Quite a bit has happened in the digital world in the past couple of weeks. Although you're probably familiar with several of these stories, we want to be sure you haven't missed anything, so you can remain Smartenized®.
The RIAA is preparing to sue individual file swappers after several successful trial runs against college students. They claim each song someone offers for download is worth somewhere between $150 and $750,000, depending on how much they would have been able to screw the artist out of. (They've generally settled for cleaning out the kids bank accounts.) According to numbers that are only available from them, album sales are down 14%. These weasels insist it's not because of their uninspired offerings, outdated business models, or an economy that sucks more than a Brian DePalma movie, but because those nasty file swappers are ruining things for everyone.
They never learn. This is the same industry that fought radio, VCRs, digital tape (their one success), and then watched every technology they opposed become a huge profit center. If the recording industry embraced the idea of downloading music, and put as much effort into it as they put into screwing their artists, it would have generated a billion or two by now. (Apple's Itunes has proved that people will pay a reasonable price to download quality recordings.) Instead, the technology just went deeper underground. Napster was vulnerable because it worked through central servers, and because it only dealt with music files. When the RIAA slaughtered it, downloaders simply switched to decentralized systems like Kazaa, Gnutella, and Freenet, where the participants (estimated at well over 100 million) are much harder to track down, and the offerings are far more varied. Expect the next round of swapping software to use encryption and IP spoofing to make it even more difficult to locate the swappers. Also expect to see a very few people get hit hard in the courts, before the new, more difficult to track protocols and networks are in place.
Orrin Hatch, attempting to remove any confusion over who congress works for, announced that he wants to destroy any computer used for illegal downloading. Not cripple them, destroy them. Just in case there was any doubt as to his intention, he repeated himself. (His spin doctors convinced him to tone it down a few days later.) This, my friends, is your tax dollars at work.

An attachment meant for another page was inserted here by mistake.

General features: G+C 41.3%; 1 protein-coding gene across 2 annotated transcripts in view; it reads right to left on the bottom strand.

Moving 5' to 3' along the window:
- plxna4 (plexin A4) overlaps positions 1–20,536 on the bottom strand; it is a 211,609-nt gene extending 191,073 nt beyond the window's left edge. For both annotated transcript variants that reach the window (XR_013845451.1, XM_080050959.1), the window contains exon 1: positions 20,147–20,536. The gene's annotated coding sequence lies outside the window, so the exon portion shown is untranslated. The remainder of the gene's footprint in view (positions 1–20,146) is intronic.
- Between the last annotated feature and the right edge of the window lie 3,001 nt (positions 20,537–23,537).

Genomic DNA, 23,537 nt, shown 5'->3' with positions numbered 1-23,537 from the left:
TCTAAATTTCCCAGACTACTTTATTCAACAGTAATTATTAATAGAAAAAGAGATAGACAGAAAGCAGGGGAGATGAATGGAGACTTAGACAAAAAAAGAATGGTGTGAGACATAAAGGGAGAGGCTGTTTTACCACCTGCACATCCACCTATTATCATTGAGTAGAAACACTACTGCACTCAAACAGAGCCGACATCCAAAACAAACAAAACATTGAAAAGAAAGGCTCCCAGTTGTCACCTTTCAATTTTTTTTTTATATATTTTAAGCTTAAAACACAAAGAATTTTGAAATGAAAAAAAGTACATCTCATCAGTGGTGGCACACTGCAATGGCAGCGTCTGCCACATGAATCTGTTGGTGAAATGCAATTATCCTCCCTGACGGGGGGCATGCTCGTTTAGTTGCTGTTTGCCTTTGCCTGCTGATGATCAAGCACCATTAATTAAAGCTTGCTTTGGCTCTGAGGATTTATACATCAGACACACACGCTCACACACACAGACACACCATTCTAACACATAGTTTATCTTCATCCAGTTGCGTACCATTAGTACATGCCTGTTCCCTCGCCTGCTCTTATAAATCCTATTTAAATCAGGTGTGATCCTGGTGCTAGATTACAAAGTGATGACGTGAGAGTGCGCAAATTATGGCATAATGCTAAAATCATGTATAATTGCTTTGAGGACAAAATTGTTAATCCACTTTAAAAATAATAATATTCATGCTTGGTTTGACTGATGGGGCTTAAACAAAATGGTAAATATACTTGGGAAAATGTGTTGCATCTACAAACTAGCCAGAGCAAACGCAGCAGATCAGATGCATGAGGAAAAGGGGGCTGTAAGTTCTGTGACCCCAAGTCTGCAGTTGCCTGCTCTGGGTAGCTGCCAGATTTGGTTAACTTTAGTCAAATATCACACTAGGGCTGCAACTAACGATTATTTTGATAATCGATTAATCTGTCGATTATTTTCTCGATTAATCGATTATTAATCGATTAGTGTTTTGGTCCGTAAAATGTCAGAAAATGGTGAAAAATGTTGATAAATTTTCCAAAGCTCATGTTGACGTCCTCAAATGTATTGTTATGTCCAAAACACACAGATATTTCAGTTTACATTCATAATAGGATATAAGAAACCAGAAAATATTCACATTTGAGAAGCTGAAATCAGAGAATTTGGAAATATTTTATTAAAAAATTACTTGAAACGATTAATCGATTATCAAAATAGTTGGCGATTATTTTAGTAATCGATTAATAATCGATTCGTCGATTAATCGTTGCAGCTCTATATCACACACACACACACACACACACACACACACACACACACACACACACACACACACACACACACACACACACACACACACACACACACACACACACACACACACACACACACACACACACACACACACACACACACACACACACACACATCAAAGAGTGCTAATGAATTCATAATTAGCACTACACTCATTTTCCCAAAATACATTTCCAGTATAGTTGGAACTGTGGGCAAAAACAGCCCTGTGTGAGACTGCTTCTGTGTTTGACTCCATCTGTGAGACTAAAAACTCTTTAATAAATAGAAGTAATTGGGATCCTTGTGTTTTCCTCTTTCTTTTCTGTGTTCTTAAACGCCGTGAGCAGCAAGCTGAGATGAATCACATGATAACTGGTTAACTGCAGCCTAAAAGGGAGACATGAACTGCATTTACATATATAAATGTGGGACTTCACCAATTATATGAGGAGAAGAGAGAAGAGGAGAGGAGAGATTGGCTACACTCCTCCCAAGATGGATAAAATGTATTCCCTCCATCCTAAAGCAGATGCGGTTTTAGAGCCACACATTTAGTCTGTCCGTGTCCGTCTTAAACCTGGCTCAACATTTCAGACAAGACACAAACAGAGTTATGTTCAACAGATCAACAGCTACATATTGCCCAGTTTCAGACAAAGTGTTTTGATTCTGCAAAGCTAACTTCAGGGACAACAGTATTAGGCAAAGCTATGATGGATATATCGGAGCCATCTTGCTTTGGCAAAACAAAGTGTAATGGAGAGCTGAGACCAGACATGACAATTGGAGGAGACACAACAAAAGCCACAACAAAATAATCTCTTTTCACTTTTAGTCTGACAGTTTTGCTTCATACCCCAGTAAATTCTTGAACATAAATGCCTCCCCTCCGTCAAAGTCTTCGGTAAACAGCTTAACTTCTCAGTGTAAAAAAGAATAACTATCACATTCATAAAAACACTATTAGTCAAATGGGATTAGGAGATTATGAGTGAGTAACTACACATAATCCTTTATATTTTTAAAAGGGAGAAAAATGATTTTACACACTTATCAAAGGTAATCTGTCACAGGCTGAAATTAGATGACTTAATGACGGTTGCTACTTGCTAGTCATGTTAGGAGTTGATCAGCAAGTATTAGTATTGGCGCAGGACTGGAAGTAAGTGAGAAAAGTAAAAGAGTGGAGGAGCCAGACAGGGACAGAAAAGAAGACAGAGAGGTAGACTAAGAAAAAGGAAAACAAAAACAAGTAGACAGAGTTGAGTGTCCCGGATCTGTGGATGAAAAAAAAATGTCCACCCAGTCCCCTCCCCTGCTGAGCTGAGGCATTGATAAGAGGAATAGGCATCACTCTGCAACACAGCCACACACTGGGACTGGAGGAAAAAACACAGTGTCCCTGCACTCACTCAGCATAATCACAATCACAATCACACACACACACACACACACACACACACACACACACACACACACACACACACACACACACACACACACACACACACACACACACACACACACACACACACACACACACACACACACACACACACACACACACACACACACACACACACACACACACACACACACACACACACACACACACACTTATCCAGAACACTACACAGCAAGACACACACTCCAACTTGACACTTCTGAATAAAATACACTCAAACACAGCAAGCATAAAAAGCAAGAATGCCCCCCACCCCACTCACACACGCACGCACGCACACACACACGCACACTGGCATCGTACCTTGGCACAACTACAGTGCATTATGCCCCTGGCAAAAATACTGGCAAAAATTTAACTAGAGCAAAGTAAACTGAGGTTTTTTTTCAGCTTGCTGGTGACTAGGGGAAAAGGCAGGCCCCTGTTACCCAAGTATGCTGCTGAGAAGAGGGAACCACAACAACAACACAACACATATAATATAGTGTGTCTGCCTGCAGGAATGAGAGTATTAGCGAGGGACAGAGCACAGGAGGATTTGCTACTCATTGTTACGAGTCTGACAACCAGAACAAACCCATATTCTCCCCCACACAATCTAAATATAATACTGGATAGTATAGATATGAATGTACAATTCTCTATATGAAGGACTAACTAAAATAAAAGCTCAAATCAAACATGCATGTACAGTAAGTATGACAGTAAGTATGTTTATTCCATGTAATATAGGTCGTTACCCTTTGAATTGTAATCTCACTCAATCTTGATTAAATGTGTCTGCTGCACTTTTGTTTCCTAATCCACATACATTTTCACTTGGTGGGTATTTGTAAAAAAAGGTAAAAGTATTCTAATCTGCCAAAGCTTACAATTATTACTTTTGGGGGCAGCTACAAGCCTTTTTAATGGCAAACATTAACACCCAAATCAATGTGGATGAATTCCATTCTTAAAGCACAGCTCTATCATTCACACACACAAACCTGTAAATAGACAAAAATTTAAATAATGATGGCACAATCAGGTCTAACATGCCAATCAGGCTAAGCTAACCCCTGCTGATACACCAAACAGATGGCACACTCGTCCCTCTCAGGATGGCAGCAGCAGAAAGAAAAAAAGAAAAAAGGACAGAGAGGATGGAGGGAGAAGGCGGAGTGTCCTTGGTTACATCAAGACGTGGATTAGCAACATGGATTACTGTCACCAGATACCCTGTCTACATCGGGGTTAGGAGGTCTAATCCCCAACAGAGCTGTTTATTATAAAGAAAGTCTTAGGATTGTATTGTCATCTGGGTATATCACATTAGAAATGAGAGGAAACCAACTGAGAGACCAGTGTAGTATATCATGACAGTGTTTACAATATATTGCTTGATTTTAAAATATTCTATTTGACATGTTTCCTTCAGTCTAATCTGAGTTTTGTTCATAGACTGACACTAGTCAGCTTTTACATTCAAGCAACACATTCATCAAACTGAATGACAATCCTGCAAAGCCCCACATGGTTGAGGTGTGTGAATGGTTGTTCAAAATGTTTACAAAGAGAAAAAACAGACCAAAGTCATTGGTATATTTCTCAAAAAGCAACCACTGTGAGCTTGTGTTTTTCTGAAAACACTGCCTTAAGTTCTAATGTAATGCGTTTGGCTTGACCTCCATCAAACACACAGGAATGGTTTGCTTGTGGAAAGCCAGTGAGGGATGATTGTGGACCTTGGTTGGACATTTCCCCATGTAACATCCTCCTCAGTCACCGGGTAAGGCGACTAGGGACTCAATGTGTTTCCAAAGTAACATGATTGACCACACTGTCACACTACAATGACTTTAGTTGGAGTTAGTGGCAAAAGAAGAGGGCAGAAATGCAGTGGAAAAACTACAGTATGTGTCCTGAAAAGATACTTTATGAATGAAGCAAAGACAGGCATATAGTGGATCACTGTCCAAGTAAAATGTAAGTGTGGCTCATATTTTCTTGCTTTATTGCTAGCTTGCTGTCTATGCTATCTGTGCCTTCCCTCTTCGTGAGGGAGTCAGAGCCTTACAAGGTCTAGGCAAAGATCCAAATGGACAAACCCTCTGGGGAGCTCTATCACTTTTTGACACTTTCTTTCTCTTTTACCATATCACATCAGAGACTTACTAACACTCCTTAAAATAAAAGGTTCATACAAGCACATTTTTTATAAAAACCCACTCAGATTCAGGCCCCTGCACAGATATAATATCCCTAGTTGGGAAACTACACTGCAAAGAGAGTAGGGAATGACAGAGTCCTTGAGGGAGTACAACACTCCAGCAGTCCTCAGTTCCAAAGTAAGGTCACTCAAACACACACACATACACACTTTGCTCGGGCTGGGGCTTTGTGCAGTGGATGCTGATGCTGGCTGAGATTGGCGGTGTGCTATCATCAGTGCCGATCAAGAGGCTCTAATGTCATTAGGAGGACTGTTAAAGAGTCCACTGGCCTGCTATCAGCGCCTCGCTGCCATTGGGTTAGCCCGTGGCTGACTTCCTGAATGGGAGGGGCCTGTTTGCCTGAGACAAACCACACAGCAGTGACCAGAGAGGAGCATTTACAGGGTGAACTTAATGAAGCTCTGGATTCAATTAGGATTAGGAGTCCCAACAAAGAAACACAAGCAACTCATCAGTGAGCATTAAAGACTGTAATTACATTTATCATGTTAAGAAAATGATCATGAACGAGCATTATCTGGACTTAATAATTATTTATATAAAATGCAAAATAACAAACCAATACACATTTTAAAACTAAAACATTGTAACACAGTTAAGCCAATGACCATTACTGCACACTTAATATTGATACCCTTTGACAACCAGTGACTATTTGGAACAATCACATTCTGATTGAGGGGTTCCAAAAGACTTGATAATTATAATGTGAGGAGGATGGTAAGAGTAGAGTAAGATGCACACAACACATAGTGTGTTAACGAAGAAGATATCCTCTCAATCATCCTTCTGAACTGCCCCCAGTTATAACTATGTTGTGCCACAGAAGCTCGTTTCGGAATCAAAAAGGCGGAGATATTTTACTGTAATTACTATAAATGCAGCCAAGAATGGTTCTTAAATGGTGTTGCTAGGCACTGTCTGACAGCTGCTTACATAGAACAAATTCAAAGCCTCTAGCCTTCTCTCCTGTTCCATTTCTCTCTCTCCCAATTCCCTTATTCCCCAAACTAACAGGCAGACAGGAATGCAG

Here's one thing that's not foolish: Clear Channel Communications, who controls most of the radio and concert venues in this country, has introduced new technology called Instant Live which will make CDs of a concert available five minutes after the last encore. You'll be able to buy a CD of the concert on your way out of the stadium. Just don't put it on Kazaa when you get home, or Orrin will be at your door with his hatchet.
This August, Disney's Dumb Digital Department will introduce a disposable DVD. It will come in an air tight package, and start deteriorating as soon as you break the seal. It will work for 48 hours before the backing turns black and it becomes unusable. Hackers are already wondering if they can get around the limitation by storing them in a jar of water or applying lacquer to the disk immediately after it's opened.
The disposable DVDs will sell for six or seven dollars, and will contain just the movie, none of the extras that DVD collectors like. In a trade publication Disney's president Michael Eisner admitted he thought it was a dumb idea, but they were going to try it anyway, just to be sure. When you've got billions to spare, you can afford to throw any idea against the wall to see if it sticks. (Which, coincidentally, is how I check to see if it's time to wash my socks.)
This is even dumber than Divx, another attempt at disposable DVDs that is too clumsy, complicated and dead to bother explaining. (Besides, all you Smartenized® readers already know all about it.)
Just the other day I was saying, "With the DVD, VCR, Tivo and Cable, what I really need is another thing to hook up to my TV." Disney's DDD is working on that problem too. They're building a proprietary set-top box called Movie Beam. It that will come loaded with a hundred movies, and additional movies will be beamed to it through the airwaves for a monthly fee. Sign me up!
Have you noticed how many old movie titles are suddenly available on DVD? Studios are in a race to dump their entire library on the market, so us suckers will buy it up before most of us are aware of yet another new format in the works: HD-DVD. The manufactures are still fighting over the specs, some arguing for red lasers, others for blue, but they agree on two things: it won't be compatible with existing DVD players, and will be designed to prevent the cheap clone makers from getting inexpensive players on the market too quickly.
The entertainment industry thinks the general public is really, really, stupid.
Oh, wait. They're right. Good thing for them everyone isn't Smartenized®.
Musicians aren't too keen on the RIAA prosecuting their fans.
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© 2003 Dave Hitt